"Cult" status (in late 1950)

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OSAOPS
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Joined: Sun May 20, 2018 4:19 pm

"Cult" status (in late 1950)

Post by OSAOPS » Sun May 27, 2018 7:31 pm

According to a letter written by a physician in late 1950 and published in JAMA in January 1951, by that time Dianetics meetings were already demonstrating the trappings of a cult, by relying on personal testimonials and shouting down those who questioned the inconsistency of their writings. This was long before techniques of "confront," including how to handle reporters and "SP's," were enacted in policies from the Church of Scientology.

Journal of the American Medical Association
January 1951

To the Editor,

With considerable anxiety I have watched the cult "dianetics" develop from the first appearance of its principles in Science Fiction Magazine.
I am concerned about its growth and popular acceptance, and I fear that the world has had dumped on it a new therapy which will have the staying power of chiropractic, with as little scientific background to support it.

It is a phenomenon of some sort, and full of meaning, that over 500,000 copies of the book are supposed to have boon sold. Countless persons,
without proper background and without understanding of basic human motives and drives, are "auditing" each other, and as a result mental hospitals may receive as patients many whose first psychotic breakdown occurred during such "auditing." The "auditors" simply do not know how to handle the material elicited. The dangers inherent in such amateurish "auditing" are readily apparent. Since those persons cannot recognize an incipient psychosis, adequate treatment may be delayed, and delay, as pointed out in Bellak's book "Dementia Precox" definitely reduces the chances for recovery or improvement.

In a short time there has developed a demand on the part of thousands of persons for training as professional "auditors." To meet this demand,
there have been two established training centers in the United States, in Elizabeth N.J., and in Los Angeles. The course lasts one month, and
tuition is said to be $500. The initial Los Angeles enrollment was 1,000 persons, many haveing been turned away. An income of $500,000 for the
Dianetic Foundation in one month is certainly not bad. This, however, is only the beginning. There is being projected a Dianetic College or
University, with a two year course, which will no doubt give graduates greater prestige.

Devotees of dianetics, like the devotees of cults, are not moved by unfavorable statements made by men of recognized scientific background.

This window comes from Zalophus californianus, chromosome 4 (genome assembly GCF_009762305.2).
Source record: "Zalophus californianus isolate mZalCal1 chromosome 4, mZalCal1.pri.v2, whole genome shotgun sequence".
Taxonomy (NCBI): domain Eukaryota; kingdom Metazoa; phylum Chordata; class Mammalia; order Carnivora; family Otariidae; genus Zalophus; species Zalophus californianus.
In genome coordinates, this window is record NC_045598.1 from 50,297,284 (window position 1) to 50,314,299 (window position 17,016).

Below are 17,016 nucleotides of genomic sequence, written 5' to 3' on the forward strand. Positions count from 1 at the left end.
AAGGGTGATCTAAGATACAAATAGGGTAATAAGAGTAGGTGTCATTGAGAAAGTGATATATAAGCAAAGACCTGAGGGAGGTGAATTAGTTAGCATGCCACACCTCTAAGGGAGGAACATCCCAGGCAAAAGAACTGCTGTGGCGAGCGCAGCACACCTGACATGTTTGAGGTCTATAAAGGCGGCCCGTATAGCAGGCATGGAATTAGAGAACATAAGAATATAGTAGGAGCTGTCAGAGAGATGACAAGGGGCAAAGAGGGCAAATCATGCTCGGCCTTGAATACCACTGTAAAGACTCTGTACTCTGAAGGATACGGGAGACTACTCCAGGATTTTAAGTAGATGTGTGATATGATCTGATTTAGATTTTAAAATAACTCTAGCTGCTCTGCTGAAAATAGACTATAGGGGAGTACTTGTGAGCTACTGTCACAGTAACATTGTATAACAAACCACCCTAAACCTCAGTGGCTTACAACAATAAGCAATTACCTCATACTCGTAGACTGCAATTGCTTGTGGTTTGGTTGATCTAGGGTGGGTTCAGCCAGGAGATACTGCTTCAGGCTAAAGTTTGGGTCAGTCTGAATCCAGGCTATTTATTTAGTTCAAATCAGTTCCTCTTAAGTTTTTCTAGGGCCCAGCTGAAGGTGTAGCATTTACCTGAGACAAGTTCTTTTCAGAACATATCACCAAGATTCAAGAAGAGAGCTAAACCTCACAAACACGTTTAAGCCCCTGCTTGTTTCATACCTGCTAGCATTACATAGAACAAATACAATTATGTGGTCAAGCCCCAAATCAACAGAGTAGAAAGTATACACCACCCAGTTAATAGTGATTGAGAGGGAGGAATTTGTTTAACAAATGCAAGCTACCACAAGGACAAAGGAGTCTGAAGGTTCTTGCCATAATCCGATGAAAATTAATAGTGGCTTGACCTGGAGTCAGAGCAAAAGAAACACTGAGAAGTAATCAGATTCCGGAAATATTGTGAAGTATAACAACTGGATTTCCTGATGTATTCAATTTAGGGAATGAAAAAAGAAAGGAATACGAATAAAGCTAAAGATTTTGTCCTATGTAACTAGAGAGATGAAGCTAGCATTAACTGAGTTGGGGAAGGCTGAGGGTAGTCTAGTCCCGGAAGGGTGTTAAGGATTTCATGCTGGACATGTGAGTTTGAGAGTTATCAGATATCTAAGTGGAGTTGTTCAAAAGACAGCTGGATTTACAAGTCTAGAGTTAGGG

These fanatics support the new cult with a religious fervor. In vain have I shown them comments by scientific critics. One gets the same
answers that have so often been heard from enthusiasts for other cults. For one thing, one hears that the medical profession is really a medical
trust that is trying to keep out all forms of treatment but its own. The new cult is growing by the vigorous exploitation of testimonials.
I have already listened to a testimonial of a cure of agoraphobia. Another person has reported that since he has been "audited" he is a
better conversationalist. One woman I know is about to start being "audited" after listening to a testimonial by someone who had gotten
rid of many "engrams" through dianetics. This dianeticized person claimed that her thinking had improved and hence her abilities as a stock market trader had become markedly sharper, the whole process resulting in her taking profits of $13,000 within a few days. And so the testimonials go.

In Los Angeles the dianetics enthusiasts meet every Sunday morning in a theater to hear about he latest procedures and to listen to exegeses
of the great book. As one would expect, the spirit of these meetings has the coloring that goes with religious zeal. At one of these meetings
I saw one man get up and call attention to some contradictory phases of the teachings of the book. He was booed and hooted down, to the relief of the moderator. Professional "auditors" are setting up offices throughout the country and advertising for patients in the good old chiropractic way. Something should be done to expose irrefutably this nonsensical tomfoolery.

Samual J. Ravitch, MD
Camarillo, Calif.

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